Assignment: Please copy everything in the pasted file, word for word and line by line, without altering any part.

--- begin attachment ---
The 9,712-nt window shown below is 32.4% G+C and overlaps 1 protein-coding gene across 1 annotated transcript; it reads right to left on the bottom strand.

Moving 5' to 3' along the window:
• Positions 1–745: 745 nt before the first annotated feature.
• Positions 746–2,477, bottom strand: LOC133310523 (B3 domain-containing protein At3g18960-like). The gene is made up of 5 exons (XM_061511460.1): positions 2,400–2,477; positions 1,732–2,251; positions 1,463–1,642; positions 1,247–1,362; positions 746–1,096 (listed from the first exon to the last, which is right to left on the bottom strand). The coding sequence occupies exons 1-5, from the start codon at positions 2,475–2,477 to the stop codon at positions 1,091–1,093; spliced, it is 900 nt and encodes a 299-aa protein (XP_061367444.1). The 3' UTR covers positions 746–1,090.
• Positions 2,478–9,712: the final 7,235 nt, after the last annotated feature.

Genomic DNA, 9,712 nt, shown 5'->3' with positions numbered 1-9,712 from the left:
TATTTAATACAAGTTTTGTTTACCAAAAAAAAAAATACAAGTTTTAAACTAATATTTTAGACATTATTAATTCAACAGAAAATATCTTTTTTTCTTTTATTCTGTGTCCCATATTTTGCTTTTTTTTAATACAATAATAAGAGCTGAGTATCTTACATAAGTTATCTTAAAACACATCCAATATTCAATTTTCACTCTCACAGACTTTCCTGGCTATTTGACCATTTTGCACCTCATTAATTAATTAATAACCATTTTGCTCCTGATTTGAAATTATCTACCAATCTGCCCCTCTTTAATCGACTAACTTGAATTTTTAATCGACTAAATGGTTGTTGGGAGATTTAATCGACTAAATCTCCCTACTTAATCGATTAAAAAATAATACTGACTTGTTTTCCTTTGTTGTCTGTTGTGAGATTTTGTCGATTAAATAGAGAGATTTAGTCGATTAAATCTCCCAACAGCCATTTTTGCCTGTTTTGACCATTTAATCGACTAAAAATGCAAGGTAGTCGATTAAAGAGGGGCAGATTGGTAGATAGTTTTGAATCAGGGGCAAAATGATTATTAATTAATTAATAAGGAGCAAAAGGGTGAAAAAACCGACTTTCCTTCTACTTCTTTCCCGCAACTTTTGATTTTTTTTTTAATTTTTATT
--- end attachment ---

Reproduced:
The 9,712-nt window shown below is 32.4% G+C and overlaps 1 protein-coding gene across 1 annotated transcript; it reads right to left on the bottom strand.

Moving 5' to 3' along the window:
• Positions 1–745: 745 nt before the first annotated feature.
• Positions 746–2,477, bottom strand: LOC133310523 (B3 domain-containing protein At3g18960-like). The gene is made up of 5 exons (XM_061511460.1): positions 2,400–2,477; positions 1,732–2,251; positions 1,463–1,642; positions 1,247–1,362; positions 746–1,096 (listed from the first exon to the last, which is right to left on the bottom strand). The coding sequence occupies exons 1-5, from the start codon at positions 2,475–2,477 to the stop codon at positions 1,091–1,093; spliced, it is 900 nt and encodes a 299-aa protein (XP_061367444.1). The 3' UTR covers positions 746–1,090.
• Positions 2,478–9,712: the final 7,235 nt, after the last annotated feature.

Genomic DNA, 9,712 nt, shown 5'->3' with positions numbered 1-9,712 from the left:
TATTTAATACAAGTTTTGTTTACCAAAAAAAAAAATACAAGTTTTAAACTAATATTTTAGACATTATTAATTCAACAGAAAATATCTTTTTTTCTTTTATTCTGTGTCCCATATTTTGCTTTTTTTTAATACAATAATAAGAGCTGAGTATCTTACATAAGTTATCTTAAAACACATCCAATATTCAATTTTCACTCTCACAGACTTTCCTGGCTATTTGACCATTTTGCACCTCATTAATTAATTAATAACCATTTTGCTCCTGATTTGAAATTATCTACCAATCTGCCCCTCTTTAATCGACTAACTTGAATTTTTAATCGACTAAATGGTTGTTGGGAGATTTAATCGACTAAATCTCCCTACTTAATCGATTAAAAAATAATACTGACTTGTTTTCCTTTGTTGTCTGTTGTGAGATTTTGTCGATTAAATAGAGAGATTTAGTCGATTAAATCTCCCAACAGCCATTTTTGCCTGTTTTGACCATTTAATCGACTAAAAATGCAAGGTAGTCGATTAAAGAGGGGCAGATTGGTAGATAGTTTTGAATCAGGGGCAAAATGATTATTAATTAATTAATAAGGAGCAAAAGGGTGAAAAAACCGACTTTCCTTCTACTTCTTTCCCGCAACTTTTGATTTTTTTTTTAATTTTTATT